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Methodist Church and Education
Methodist Education is shared by Universities, Colleges and Schools linked to the Methodism Movement since its origins. Methodism arose between students from the University of Oxford in England, in the first half of the eighteenth century. Their purpose was to foster greater commitment by young people with Christian values. The main leader of the movement was John Wesley, who was raised in a Christian environment, being literate in childhood by his own mother. Wesley always gave value to education from his own experiences.
Wesley and nascent Methodism developed peculiar sensitivity and the ability to offer answers to social issues such as the fight to end slavery and for the education of children from the poorest social strata. A certificate of this was the founding of Kingswood School in 1748, on the outskirts of the city of Bath, England, dedicated to the children of workers in coal mines.
In addition to texts about the education of children, Wesley wrote and published materials to be used specifically in educational settings. For instance, there are five grammar books of English, Greek, Latin, German and French, a History of England in 4 volumes, a Christian Library in 50 volumes and a Compendium of Logic, among other textbooks for Kingswood School.
Therefore, there is the embryo of a concept of education in which the production and socialization of knowledge hold hands together in the work of John Wesley and the early Methodists. Methodist schools, colleges and universities are present in more than 60 countries, with more than 800 institutions.
History and presence in the world – Methodist Movement and John Wesley
‘Methodist’ was first used as a nickname to refer to a small group of students from the University of Oxford in England. In the early years of the 1730s, that group met regularly to study the Bible, to pray, to receive the Holy Communion and perform charitable actions with people in situations of social vulnerability. As a result, these students have given rise to a spiritual renewal movement in the Anglican Church, being led by the brothers John and Charles Wesley. These behaviors of piety and social commitment were unusual in those times, and several times resulted in ridicule of the group members by those who were not connected to it. In addition, the way those students studied the Bible represented a differential in relation to what was done in those days in England. His method of study and practice the biblical teachings also seem to be at the origin of the name that was applied to them. Their behavior and ethical principles have come to represent a standard for the evangelical revival that followed.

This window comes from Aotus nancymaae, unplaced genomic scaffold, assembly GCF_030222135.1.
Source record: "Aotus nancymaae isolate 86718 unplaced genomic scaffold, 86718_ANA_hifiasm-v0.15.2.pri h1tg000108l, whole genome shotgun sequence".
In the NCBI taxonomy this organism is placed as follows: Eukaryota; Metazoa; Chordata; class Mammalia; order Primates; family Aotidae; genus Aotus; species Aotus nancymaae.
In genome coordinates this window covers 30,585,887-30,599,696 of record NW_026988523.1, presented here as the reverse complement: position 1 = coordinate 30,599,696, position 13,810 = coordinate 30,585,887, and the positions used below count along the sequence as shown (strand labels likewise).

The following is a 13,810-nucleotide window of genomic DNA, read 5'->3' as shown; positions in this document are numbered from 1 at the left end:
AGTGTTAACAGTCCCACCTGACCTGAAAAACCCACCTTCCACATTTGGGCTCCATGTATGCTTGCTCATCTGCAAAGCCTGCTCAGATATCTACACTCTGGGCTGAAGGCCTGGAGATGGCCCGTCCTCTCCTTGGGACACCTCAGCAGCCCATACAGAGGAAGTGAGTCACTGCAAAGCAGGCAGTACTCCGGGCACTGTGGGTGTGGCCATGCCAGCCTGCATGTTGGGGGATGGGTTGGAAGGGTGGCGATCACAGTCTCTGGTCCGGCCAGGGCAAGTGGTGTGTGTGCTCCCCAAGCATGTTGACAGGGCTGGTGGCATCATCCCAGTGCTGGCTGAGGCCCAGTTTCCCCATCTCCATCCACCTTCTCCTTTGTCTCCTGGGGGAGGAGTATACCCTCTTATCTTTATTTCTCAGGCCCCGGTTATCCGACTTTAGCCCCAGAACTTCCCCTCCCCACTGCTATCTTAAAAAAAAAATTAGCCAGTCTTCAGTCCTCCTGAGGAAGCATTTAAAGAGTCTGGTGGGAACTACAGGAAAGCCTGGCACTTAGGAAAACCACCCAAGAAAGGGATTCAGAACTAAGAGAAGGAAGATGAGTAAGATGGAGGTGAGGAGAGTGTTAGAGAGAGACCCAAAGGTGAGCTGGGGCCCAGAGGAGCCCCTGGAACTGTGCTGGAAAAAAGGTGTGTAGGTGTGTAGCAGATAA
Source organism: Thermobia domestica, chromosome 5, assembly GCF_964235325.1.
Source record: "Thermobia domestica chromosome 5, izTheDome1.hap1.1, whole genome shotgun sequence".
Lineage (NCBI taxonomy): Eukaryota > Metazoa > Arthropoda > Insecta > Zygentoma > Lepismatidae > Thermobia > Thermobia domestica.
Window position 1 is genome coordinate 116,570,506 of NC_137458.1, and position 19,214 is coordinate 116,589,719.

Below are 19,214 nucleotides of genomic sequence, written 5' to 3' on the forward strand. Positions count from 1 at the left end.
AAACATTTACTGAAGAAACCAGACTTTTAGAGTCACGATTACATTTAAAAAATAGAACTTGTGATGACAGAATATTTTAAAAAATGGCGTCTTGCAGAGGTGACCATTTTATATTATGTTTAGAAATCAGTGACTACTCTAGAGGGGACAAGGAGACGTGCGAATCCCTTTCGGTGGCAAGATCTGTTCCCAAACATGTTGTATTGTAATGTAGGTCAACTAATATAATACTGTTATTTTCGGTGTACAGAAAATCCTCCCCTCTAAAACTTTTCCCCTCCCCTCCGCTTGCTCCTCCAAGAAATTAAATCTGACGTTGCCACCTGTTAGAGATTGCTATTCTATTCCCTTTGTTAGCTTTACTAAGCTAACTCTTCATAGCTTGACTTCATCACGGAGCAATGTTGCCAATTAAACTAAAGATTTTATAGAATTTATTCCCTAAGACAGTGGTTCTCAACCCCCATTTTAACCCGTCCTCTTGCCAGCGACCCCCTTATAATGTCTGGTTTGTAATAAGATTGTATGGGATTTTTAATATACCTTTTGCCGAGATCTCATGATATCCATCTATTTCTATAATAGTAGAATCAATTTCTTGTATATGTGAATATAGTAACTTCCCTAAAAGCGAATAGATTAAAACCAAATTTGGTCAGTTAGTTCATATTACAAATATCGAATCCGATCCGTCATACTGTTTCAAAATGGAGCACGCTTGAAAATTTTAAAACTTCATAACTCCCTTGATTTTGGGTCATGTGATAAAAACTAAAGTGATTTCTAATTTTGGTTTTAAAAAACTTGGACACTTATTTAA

In 1735, John and Charles Wesley responded to an invitation to serve as chaplains in the British colonies of North America. For various reasons, they were not successful in the work and returned to England in 1738. Influenced by the religious group of Moravians, the Wesley brothers started attending meetings of a Religious Society in London. In May 1738, both had a profound spiritual experience. In his Journal, John reported that on May 24, 1738, while listening to Martin Luther’s comment to Paul’s Letter to the Romans about the change which God works in the human heart through faith in Christ, he felt his heart strangely warmed. He felt he trusted in Christ for salvation and an assurance was given to him that Christ took upon Himself the sins of humankind and of himself John, freeing him from the law of sin and death.